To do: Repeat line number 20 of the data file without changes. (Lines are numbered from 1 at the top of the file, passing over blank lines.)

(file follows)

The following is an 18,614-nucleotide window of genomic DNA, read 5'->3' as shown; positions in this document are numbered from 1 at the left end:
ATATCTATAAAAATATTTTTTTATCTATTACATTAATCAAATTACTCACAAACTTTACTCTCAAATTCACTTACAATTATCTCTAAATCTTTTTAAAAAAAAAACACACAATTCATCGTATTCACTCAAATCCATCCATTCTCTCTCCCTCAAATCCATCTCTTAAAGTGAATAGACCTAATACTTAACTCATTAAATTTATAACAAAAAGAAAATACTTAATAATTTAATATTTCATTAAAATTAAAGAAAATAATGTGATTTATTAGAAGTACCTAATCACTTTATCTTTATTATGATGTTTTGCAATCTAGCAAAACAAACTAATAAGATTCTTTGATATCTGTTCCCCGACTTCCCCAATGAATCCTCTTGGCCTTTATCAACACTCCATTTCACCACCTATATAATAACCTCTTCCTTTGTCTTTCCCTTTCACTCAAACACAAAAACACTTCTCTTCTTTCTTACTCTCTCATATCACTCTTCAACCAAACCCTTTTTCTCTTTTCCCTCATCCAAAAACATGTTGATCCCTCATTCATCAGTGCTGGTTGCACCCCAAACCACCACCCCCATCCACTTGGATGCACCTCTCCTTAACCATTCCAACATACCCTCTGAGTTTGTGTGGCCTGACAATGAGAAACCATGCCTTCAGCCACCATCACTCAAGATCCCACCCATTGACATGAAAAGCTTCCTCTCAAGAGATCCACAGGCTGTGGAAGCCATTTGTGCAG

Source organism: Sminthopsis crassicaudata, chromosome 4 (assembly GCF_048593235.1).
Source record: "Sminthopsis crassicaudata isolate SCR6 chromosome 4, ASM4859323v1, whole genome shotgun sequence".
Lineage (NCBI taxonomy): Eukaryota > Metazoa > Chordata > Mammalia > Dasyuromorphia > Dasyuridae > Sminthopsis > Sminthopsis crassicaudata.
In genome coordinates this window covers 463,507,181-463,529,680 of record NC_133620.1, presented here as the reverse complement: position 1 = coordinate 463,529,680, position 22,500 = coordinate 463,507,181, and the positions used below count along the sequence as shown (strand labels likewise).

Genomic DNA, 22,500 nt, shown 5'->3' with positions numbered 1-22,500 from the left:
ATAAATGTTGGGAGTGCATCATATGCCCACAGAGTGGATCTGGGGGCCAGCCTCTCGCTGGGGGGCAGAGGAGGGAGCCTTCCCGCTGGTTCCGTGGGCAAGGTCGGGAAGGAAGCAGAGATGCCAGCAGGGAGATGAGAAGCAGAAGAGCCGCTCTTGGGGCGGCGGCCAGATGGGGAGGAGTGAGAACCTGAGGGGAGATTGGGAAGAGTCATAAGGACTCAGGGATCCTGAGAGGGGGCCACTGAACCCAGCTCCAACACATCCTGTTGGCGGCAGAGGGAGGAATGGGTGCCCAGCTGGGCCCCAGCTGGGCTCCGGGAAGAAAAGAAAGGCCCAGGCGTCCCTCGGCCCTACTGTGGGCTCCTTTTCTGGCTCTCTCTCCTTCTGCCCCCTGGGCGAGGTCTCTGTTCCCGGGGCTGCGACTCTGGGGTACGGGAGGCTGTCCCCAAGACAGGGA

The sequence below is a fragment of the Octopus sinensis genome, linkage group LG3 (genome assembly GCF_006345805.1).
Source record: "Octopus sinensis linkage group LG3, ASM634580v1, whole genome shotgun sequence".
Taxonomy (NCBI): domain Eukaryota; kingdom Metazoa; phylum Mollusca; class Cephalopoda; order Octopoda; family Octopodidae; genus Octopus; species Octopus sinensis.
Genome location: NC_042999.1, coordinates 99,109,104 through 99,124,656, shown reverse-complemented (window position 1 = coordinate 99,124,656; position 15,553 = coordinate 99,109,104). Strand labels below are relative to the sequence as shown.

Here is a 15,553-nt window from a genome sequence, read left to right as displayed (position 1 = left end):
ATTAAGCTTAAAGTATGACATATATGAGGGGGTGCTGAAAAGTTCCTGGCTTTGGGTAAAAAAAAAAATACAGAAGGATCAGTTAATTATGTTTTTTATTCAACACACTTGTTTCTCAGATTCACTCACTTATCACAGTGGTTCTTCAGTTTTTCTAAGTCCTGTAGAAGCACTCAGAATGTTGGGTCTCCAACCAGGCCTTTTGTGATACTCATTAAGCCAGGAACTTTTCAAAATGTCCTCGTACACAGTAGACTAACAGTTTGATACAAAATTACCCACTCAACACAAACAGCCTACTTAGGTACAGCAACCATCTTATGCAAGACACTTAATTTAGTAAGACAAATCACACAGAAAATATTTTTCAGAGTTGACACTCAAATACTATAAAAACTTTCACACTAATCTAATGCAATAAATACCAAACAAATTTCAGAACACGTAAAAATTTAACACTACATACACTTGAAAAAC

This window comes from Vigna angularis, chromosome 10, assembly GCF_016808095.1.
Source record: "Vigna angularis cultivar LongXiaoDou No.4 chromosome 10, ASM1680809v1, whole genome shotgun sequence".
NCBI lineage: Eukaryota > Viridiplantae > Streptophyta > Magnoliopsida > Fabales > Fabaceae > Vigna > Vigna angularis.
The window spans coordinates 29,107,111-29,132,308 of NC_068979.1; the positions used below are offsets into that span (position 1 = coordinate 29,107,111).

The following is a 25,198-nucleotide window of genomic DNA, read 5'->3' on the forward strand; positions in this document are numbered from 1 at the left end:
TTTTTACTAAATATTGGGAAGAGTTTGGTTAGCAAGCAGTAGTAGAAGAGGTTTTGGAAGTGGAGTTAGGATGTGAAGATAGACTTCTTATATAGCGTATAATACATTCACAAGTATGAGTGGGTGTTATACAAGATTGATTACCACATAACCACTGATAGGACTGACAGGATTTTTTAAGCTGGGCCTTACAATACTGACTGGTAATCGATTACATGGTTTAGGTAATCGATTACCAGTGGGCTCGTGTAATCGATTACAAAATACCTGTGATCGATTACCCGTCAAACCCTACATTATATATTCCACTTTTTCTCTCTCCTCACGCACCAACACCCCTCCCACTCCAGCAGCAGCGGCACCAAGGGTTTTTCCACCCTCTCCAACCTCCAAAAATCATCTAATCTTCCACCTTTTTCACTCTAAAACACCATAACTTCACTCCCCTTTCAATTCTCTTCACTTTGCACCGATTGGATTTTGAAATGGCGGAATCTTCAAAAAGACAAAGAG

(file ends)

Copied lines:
TTTTTACTAAATATTGGGAAGAGTTTGGTTAGCAAGCAGTAGTAGAAGAGGTTTTGGAAGTGGAGTTAGGATGTGAAGATAGACTTCTTATATAGCGTATAATACATTCACAAGTATGAGTGGGTGTTATACAAGATTGATTACCACATAACCACTGATAGGACTGACAGGATTTTTTAAGCTGGGCCTTACAATACTGACTGGTAATCGATTACATGGTTTAGGTAATCGATTACCAGTGGGCTCGTGTAATCGATTACAAAATACCTGTGATCGATTACCCGTCAAACCCTACATTATATATTCCACTTTTTCTCTCTCCTCACGCACCAACACCCCTCCCACTCCAGCAGCAGCGGCACCAAGGGTTTTTCCACCCTCTCCAACCTCCAAAAATCATCTAATCTTCCACCTTTTTCACTCTAAAACACCATAACTTCACTCCCCTTTCAATTCTCTTCACTTTGCACCGATTGGATTTTGAAATGGCGGAATCTTCAAAAAGACAAAGAG